If looking through forum blue and gold tinted shades with squint-y eyes, one could argue Ingram can be that secondary shot creator. That Kuzma and KCP can offer shooting. That Randle and JaVale can be the rugged bigs. That Hart and Lance (along with KCP and Ingram) can be those defensive wings. And that Lonzo, once fully formed, can be the type of hybrid piece LeBron has never had — a point guard with elite passing vision and instincts who is unselfish; a player who will be able to hit open shots and move/cut off-ball while also offering top level defense on guards while being a monster on the defensive backboards.
But, and this is a Sir-Mix A Lot level big but, these are ideal outcomes and require a stretch to think they’re at this level now. No one believes in the Lakers young players more than I do. I think they have the foundation of skill level, work ethic, and mental makeup to be high level contributors on championship level teams. But the need for them to be closer to their fully realized forms just got accelerated. Are they ready to make a leap?
If they’re not, can LeBron be as great as he’s been the last, oh, 8 years of his career for these Lakers next season? And, if they’re not, does this impact the timeline which the Lakers are operating under to build the contender they seek?
This is where things get interesting and the other, non-talent related aspects of having LeBron James on your roster come into greater focus. Yes, LeBron signed a 4 year contract. This implies a strong amount of trust in the Lakers as an organization to build a team which can win a championship with him as the centerpiece eventually. But, exhibiting that trust on July 1st and then actually exhibiting the patience it implies on a random Tuesday in late January going into a back to back in Milwaukee and Minnesota are two different things.
A player of LeBron’s stature brings an edginess and urgency to every team he’s on. We saw this first hand with Kobe Bryant for the better part of two decades. When things are rocky, will this organization have the institutional strength to remain on course and trust in their vision to build this thing long term? Can they deal with the noise and impending circus? Can they be steady?
I am not doubting Magic Johnson or Jeanie Buss or Rob Pelinka here. The second guessing they all endured just a little over a year ago when the Jim Buss front office purge occurred have all pretty much subsided. Magic closed LeBron and the direction of the franchise has been righted.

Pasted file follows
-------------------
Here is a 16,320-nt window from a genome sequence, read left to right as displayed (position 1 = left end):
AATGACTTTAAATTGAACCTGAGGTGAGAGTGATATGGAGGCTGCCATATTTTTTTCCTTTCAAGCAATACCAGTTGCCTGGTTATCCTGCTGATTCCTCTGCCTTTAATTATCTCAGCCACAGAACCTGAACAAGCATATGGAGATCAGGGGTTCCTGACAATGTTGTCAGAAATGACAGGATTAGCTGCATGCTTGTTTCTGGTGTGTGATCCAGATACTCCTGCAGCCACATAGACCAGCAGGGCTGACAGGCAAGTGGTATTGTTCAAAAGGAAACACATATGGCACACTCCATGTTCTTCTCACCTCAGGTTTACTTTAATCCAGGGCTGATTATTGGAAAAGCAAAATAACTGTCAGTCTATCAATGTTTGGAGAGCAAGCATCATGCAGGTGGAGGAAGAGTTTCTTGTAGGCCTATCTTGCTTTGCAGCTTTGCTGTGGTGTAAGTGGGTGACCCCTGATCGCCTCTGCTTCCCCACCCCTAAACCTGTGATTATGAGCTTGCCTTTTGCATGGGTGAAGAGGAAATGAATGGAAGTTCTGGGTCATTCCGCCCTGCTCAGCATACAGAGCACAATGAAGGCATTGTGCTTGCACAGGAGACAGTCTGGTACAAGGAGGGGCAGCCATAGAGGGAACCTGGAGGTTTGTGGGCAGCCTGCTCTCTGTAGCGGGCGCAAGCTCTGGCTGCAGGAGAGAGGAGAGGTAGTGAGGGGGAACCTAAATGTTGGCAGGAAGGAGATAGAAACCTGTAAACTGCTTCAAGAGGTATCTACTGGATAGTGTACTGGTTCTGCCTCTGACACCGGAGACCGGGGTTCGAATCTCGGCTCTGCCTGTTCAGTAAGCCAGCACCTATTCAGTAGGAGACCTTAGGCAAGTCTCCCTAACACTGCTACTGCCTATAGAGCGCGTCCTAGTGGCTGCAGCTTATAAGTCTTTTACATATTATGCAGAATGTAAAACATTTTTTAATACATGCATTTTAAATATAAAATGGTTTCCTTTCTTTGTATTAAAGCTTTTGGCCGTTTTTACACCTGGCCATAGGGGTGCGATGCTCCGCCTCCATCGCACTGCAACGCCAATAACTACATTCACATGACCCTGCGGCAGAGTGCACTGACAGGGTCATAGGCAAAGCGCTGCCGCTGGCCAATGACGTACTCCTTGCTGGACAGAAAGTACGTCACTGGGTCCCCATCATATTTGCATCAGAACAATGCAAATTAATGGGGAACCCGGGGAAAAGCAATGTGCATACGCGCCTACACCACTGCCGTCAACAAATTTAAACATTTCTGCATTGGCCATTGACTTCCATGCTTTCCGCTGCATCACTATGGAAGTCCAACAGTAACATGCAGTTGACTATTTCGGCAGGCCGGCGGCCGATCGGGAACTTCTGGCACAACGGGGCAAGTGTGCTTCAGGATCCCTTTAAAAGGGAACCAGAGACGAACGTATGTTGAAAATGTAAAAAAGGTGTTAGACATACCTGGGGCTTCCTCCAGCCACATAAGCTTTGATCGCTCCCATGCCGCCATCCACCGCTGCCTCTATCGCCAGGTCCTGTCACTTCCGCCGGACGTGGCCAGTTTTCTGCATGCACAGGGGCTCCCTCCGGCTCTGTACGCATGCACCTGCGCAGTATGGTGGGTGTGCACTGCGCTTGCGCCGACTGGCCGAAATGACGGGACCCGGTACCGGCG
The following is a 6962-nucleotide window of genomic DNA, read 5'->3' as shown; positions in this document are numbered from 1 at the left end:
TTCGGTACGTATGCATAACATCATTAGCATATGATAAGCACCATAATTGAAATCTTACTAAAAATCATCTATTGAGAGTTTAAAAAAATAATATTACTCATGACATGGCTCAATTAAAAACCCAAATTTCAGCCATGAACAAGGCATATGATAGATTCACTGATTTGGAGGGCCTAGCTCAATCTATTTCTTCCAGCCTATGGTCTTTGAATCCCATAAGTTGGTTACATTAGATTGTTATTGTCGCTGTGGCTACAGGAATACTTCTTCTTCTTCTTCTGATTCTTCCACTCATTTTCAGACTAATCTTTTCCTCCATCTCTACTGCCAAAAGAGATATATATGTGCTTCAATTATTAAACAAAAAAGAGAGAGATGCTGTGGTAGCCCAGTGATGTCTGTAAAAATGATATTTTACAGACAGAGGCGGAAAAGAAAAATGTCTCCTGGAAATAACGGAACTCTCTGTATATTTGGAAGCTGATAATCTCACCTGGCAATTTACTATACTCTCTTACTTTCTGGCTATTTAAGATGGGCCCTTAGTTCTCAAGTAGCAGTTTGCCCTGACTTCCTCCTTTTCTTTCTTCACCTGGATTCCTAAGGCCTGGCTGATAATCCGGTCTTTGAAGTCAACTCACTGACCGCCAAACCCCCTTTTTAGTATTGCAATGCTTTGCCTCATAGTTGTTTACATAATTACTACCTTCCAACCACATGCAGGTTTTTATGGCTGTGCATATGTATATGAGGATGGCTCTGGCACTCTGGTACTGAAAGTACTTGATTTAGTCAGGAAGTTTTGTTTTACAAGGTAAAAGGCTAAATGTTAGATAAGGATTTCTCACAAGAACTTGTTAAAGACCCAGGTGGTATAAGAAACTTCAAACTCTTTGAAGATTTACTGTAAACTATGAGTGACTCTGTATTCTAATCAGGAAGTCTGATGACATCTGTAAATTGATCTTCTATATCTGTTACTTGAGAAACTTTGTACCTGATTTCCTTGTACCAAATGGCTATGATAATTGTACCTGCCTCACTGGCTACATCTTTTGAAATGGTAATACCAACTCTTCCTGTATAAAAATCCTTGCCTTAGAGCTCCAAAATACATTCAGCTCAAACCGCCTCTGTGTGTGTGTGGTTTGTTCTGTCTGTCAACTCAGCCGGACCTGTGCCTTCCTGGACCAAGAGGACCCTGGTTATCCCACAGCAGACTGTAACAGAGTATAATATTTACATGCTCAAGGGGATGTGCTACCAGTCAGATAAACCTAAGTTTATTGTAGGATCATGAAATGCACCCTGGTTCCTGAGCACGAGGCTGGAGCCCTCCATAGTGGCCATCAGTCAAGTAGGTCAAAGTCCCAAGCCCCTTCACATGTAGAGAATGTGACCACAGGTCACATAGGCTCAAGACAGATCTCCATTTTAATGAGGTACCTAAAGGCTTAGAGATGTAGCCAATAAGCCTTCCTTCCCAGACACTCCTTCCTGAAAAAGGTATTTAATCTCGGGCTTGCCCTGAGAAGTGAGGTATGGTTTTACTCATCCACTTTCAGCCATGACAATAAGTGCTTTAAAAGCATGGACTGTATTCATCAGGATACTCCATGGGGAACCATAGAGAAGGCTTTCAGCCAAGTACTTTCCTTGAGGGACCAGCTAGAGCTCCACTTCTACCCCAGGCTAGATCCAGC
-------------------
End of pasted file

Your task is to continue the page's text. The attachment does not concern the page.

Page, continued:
Full stop, right? Kinda.
Now that they’ve built this ship, they have to not only sail it, but maintain and improve it, do so daily, and avoid missteps which could bring it all down. They must not only respond in the moment to whatever new crisis forms, but see them ahead of time to steer clear and avoid them entirely.
They’ll need to massage this situation, both with the types of soft strokes of egos always required when dealing with top players as well as with the firm hand that reinforces organizational ethos when push-back is required. The days of managing a roster young players and directing them in the direction you want for culture building purposes have now been enveloped by an environment fueled by building a winner around LeBron freaking James.
If all of the above sounds too negative, my apologies. Winning is hard. Golden State may make it look easy, but give them the truth serum and they’ll say the same. The Lakers are in for an uphill climb and they know it.
They also know that LeBron just rocketed them 3 quarters of the way up the mountain. The summit is in sight and they have the tools and will to get there.
And that, above anything else, is the takeaway here. The Lakers are now in an amazing position. They have the game’s best player, cap space, and talented young players with wonderful pedigree to build a championship contender over the long haul. I could (and will) talk to you about how any and all of them fit with LeBron and how much better I think they’ll be because of it. You’ll hear plenty about how excited I am to watch it all.
But I’m going to pace myself. I’m also going to enjoy the next couple of days. LeBron James is a Laker. Excuse me while I go look like Will Smith again.
*A quick aside on Julius Randle. There was report from David Aldridge on Sunday which said Randle has expressed a desire to not return. Monday morning brought a report from Shams Charania that Randle will meet with the Lakers today and that he “has excitement” about LeBron’s arrival. I’ve no clue what will transpire between the Lakers and Randle. I’ll write on this later today, but, man, I really want Randle back. We’ll see where this goes.